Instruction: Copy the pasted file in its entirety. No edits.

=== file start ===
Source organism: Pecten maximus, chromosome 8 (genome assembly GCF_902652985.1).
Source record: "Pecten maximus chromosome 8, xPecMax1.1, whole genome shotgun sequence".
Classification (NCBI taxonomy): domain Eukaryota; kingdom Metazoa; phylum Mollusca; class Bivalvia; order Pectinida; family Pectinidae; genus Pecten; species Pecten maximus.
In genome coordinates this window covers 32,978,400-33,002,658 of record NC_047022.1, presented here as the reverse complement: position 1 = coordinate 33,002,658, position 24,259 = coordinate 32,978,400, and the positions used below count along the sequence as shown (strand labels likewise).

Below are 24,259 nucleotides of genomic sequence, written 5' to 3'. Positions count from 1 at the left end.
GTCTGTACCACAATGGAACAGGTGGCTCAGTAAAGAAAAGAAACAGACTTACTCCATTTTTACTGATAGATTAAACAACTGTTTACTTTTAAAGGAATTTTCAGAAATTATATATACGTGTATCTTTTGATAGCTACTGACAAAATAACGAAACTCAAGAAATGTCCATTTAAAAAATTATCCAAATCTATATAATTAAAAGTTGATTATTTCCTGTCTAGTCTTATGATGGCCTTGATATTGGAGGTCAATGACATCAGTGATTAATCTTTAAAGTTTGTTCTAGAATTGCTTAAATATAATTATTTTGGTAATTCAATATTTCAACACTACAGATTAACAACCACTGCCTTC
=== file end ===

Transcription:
Source organism: Pecten maximus, chromosome 8 (genome assembly GCF_902652985.1).
Source record: "Pecten maximus chromosome 8, xPecMax1.1, whole genome shotgun sequence".
Classification (NCBI taxonomy): domain Eukaryota; kingdom Metazoa; phylum Mollusca; class Bivalvia; order Pectinida; family Pectinidae; genus Pecten; species Pecten maximus.
In genome coordinates this window covers 32,978,400-33,002,658 of record NC_047022.1, presented here as the reverse complement: position 1 = coordinate 33,002,658, position 24,259 = coordinate 32,978,400, and the positions used below count along the sequence as shown (strand labels likewise).

Below are 24,259 nucleotides of genomic sequence, written 5' to 3'. Positions count from 1 at the left end.
GTCTGTACCACAATGGAACAGGTGGCTCAGTAAAGAAAAGAAACAGACTTACTCCATTTTTACTGATAGATTAAACAACTGTTTACTTTTAAAGGAATTTTCAGAAATTATATATACGTGTATCTTTTGATAGCTACTGACAAAATAACGAAACTCAAGAAATGTCCATTTAAAAAATTATCCAAATCTATATAATTAAAAGTTGATTATTTCCTGTCTAGTCTTATGATGGCCTTGATATTGGAGGTCAATGACATCAGTGATTAATCTTTAAAGTTTGTTCTAGAATTGCTTAAATATAATTATTTTGGTAATTCAATATTTCAACACTACAGATTAACAACCACTGCCTTC